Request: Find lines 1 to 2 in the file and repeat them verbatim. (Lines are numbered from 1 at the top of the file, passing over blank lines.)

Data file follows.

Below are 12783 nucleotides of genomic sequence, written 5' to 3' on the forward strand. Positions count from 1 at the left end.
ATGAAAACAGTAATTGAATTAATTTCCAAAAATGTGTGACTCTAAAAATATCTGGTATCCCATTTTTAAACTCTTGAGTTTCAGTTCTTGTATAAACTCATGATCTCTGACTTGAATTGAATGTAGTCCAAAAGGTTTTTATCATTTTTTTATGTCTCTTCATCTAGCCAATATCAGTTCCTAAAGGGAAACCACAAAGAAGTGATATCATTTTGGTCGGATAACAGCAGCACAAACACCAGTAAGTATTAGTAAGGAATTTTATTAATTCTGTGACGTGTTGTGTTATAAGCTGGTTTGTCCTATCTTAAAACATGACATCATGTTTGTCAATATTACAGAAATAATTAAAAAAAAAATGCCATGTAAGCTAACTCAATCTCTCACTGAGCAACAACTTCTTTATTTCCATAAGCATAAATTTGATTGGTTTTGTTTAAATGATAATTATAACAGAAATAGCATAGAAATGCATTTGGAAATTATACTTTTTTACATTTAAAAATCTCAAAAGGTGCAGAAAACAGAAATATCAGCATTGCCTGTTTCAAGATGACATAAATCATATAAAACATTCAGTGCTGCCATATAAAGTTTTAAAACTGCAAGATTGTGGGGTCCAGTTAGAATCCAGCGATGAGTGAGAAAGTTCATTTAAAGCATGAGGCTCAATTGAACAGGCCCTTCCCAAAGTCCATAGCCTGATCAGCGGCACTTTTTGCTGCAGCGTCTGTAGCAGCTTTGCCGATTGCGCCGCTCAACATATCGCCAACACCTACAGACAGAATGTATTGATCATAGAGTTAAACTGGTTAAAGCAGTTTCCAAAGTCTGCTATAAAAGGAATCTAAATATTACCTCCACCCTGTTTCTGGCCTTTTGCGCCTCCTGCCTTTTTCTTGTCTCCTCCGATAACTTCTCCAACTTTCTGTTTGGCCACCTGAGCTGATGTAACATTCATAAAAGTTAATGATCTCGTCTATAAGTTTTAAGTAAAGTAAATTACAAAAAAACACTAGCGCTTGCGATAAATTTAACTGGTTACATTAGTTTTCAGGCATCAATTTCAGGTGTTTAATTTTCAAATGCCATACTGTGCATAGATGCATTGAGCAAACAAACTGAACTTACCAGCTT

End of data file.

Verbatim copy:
Below are 12783 nucleotides of genomic sequence, written 5' to 3' on the forward strand. Positions count from 1 at the left end.
ATGAAAACAGTAATTGAATTAATTTCCAAAAATGTGTGACTCTAAAAATATCTGGTATCCCATTTTTAAACTCTTGAGTTTCAGTTCTTGTATAAACTCATGATCTCTGACTTGAATTGAATGTAGTCCAAAAGGTTTTTATCATTTTTTTATGTCTCTTCATCTAGCCAATATCAGTTCCTAAAGGGAAACCACAAAGAAGTGATATCATTTTGGTCGGATAACAGCAGCACAAACACCAGTAAGTATTAGTAAGGAATTTTATTAATTCTGTGACGTGTTGTGTTATAAGCTGGTTTGTCCTATCTTAAAACATGACATCATGTTTGTCAATATTACAGAAATAATTAAAAAAAAAATGCCATGTAAGCTAACTCAATCTCTCACTGAGCAACAACTTCTTTATTTCCATAAGCATAAATTTGATTGGTTTTGTTTAAATGATAATTATAACAGAAATAGCATAGAAATGCATTTGGAAATTATACTTTTTTACATTTAAAAATCTCAAAAGGTGCAGAAAACAGAAATATCAGCATTGCCTGTTTCAAGATGACATAAATCATATAAAACATTCAGTGCTGCCATATAAAGTTTTAAAACTGCAAGATTGTGGGGTCCAGTTAGAATCCAGCGATGAGTGAGAAAGTTCATTTAAAGCATGAGGCTCAATTGAACAGGCCCTTCCCAAAGTCCATAGCCTGATCAGCGGCACTTTTTGCTGCAGCGTCTGTAGCAGCTTTGCCGATTGCGCCGCTCAACATATCGCCAACACCTACAGACAGAATGTATTGATCATAGAGTTAAACTGGTTAAAGCAGTTTCCAAAGTCTGCTATAAAAGGAATCTAAATATTACCTCCACCCTGTTTCTGGCCTTTTGCGCCTCCTGCCTTTTTCTTGTCTCCTCCGATAACTTCTCCAACTTTCTGTTTGGCCACCTGAGCTGATGTAACATTCATAAAAGTTAATGATCTCGTCTATAAGTTTTAAGTAAAGTAAATTACAAAAAAACACTAGCGCTTGCGATAAATTTAACTGGTTACATTAGTTTTCAGGCATCAATTTCAGGTGTTTAATTTTCAAATGCCATACTGTGCATAGATGCATTGAGCAAACAAACTGAACTTACCAGCTT